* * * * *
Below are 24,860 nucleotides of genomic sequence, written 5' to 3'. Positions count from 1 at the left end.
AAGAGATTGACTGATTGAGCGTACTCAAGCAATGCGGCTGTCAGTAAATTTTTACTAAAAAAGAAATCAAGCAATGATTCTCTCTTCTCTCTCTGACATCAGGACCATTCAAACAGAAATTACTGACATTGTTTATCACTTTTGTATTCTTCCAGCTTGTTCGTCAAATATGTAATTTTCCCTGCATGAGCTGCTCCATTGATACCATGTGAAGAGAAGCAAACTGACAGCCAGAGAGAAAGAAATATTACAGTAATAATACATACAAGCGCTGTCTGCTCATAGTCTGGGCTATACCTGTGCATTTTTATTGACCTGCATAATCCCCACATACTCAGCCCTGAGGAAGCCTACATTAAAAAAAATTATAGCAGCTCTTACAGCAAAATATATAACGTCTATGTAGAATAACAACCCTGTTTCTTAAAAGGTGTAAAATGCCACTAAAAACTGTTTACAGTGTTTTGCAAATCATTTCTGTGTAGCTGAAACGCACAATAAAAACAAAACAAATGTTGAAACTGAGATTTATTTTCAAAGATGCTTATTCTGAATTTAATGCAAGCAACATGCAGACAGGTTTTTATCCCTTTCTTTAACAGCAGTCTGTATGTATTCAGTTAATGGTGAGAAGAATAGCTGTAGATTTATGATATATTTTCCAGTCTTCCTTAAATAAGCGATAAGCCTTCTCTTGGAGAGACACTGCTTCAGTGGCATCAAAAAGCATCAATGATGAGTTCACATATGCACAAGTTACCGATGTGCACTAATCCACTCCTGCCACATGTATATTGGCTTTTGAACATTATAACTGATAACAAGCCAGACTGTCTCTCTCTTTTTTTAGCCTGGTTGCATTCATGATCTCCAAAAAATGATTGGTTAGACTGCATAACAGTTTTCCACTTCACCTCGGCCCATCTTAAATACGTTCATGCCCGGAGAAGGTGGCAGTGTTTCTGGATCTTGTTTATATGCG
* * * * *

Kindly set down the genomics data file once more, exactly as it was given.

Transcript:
Below are 24,860 nucleotides of genomic sequence, written 5' to 3'. Positions count from 1 at the left end.
AAGAGATTGACTGATTGAGCGTACTCAAGCAATGCGGCTGTCAGTAAATTTTTACTAAAAAAGAAATCAAGCAATGATTCTCTCTTCTCTCTCTGACATCAGGACCATTCAAACAGAAATTACTGACATTGTTTATCACTTTTGTATTCTTCCAGCTTGTTCGTCAAATATGTAATTTTCCCTGCATGAGCTGCTCCATTGATACCATGTGAAGAGAAGCAAACTGACAGCCAGAGAGAAAGAAATATTACAGTAATAATACATACAAGCGCTGTCTGCTCATAGTCTGGGCTATACCTGTGCATTTTTATTGACCTGCATAATCCCCACATACTCAGCCCTGAGGAAGCCTACATTAAAAAAAATTATAGCAGCTCTTACAGCAAAATATATAACGTCTATGTAGAATAACAACCCTGTTTCTTAAAAGGTGTAAAATGCCACTAAAAACTGTTTACAGTGTTTTGCAAATCATTTCTGTGTAGCTGAAACGCACAATAAAAACAAAACAAATGTTGAAACTGAGATTTATTTTCAAAGATGCTTATTCTGAATTTAATGCAAGCAACATGCAGACAGGTTTTTATCCCTTTCTTTAACAGCAGTCTGTATGTATTCAGTTAATGGTGAGAAGAATAGCTGTAGATTTATGATATATTTTCCAGTCTTCCTTAAATAAGCGATAAGCCTTCTCTTGGAGAGACACTGCTTCAGTGGCATCAAAAAGCATCAATGATGAGTTCACATATGCACAAGTTACCGATGTGCACTAATCCACTCCTGCCACATGTATATTGGCTTTTGAACATTATAACTGATAACAAGCCAGACTGTCTCTCTCTTTTTTTAGCCTGGTTGCATTCATGATCTCCAAAAAATGATTGGTTAGACTGCATAACAGTTTTCCACTTCACCTCGGCCCATCTTAAATACGTTCATGCCCGGAGAAGGTGGCAGTGTTTCTGGATCTTGTTTATATGCG